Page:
There is growing understanding of the part failure to attach plays in many psychological disorders. According to attachment theory, in order to achieve psychological wholeness a person needs to successfully negotiate several stages in early childhood: attachment to the mother, separation from the mother, identification with the same-sex parent or peers. Failure to negotiate the first stage, makes it more difficult to negotiate the second, and third. While a history of failure to securely attach, separate, and identify probably accounts for many instances of SSA and GID, there are other less common reasons. When the individual histories of persons with SSA and GID are probed, the reasons for their patterns of thought can usually be discerned.

As Catholic Christians we have an obligation to treat every person as a fellow sinner in need of grace. We can thank God that we do not have these particular temptations, while at the same time making sure that therapy, counseling, support groups (like Courage), and understanding priests in the confessional are available. If the problem is never mentioned from the pulpit, if support and counseling are not easily accessible, if the priest in the confessional has no practical direction to offer, those who suffer from such temptations will rightly feel alone and abandoned. They will be tempted by the world which says “Come out. Join the gay community. Be proud.”

When they do so, they will join a community where psychological disorders, suicidal ideation, substance abuse problems, relationship instability, domestic violence, STDS, HIV, cancer and other health problems are far more common. They will cut themselves off from the source of grace and often become angry at God.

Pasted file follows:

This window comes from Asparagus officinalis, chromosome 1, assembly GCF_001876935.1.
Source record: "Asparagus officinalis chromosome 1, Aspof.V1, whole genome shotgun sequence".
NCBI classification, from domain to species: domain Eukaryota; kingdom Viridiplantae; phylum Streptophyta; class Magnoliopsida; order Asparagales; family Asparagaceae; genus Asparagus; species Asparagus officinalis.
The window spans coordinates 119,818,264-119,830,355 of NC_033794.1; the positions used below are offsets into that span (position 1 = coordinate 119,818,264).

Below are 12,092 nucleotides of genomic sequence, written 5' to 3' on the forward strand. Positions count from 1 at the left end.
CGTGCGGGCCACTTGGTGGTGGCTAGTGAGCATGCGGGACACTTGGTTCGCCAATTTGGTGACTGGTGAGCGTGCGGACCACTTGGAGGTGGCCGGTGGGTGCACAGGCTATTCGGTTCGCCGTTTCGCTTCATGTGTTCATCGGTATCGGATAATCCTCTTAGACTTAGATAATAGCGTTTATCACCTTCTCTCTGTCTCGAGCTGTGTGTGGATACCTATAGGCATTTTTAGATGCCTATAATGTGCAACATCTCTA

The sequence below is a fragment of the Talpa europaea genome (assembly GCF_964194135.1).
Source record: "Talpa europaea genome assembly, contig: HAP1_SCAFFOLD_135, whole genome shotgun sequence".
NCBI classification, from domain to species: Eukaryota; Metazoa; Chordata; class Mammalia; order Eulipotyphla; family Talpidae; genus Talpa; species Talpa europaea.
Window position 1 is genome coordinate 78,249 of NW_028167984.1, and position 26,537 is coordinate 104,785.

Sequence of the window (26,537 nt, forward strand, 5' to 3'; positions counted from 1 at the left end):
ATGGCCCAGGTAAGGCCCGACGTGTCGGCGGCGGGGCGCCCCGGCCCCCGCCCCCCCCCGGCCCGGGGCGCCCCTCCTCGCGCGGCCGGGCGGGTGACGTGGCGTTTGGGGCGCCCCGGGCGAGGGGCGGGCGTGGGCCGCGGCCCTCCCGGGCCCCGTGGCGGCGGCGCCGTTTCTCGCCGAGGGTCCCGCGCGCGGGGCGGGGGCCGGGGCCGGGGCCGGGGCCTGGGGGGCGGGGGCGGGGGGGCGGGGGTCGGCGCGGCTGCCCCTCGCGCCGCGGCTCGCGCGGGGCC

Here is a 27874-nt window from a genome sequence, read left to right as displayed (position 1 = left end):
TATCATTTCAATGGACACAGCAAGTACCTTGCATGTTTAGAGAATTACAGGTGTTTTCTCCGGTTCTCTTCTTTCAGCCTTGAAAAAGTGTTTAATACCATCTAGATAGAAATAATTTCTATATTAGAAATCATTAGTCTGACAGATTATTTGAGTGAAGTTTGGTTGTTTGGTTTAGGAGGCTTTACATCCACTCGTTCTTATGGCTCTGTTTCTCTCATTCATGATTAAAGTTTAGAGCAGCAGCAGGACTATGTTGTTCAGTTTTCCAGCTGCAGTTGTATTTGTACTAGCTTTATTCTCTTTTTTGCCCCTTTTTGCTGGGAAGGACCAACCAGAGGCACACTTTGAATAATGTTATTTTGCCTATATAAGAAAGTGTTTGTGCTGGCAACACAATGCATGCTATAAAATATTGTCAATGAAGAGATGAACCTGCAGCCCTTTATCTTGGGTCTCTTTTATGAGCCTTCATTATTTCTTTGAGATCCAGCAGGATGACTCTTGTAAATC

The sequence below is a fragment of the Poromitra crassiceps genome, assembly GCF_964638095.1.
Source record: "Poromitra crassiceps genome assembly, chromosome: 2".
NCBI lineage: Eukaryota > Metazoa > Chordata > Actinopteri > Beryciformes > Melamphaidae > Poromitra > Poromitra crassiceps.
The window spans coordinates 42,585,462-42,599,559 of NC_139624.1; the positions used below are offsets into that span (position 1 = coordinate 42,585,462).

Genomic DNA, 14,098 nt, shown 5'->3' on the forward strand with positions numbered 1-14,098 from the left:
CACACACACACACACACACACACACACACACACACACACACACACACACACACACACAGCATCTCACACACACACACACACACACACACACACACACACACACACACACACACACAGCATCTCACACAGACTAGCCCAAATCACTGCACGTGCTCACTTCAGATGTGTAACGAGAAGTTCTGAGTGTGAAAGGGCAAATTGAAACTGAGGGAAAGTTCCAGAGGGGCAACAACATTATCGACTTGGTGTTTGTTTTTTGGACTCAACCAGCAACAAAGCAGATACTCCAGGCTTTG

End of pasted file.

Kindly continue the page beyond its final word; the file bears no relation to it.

Compassion requires that we do not, like the priest and the Levite, pass by the man who fell among thieves, but offer real help.

Dale O’Leary is an internationally recognized lecturer and author of “The Gender Agenda: Redefining Equality.”

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To Cardinal O’Malley, Bishop Hennessey, Fr. Unni, and Terry Donilon: did you read this?  Dale says that the Church–namely you guys–hierarchy, clergy, and laity–must step up and face the challenge posed by the militant gay, lesbian, bisexual, transgendered, and queer activists — the GLBTQ coalition. It’s simply not enough to defend marriage (which we’ve done meekly at best lately)–we have to explain to the people in the pews, to our children, and to world why the Church does not — cannot — accept sexual relations between two persons of the same sex. We must do so with love and compassion, but without sacrificing the truth.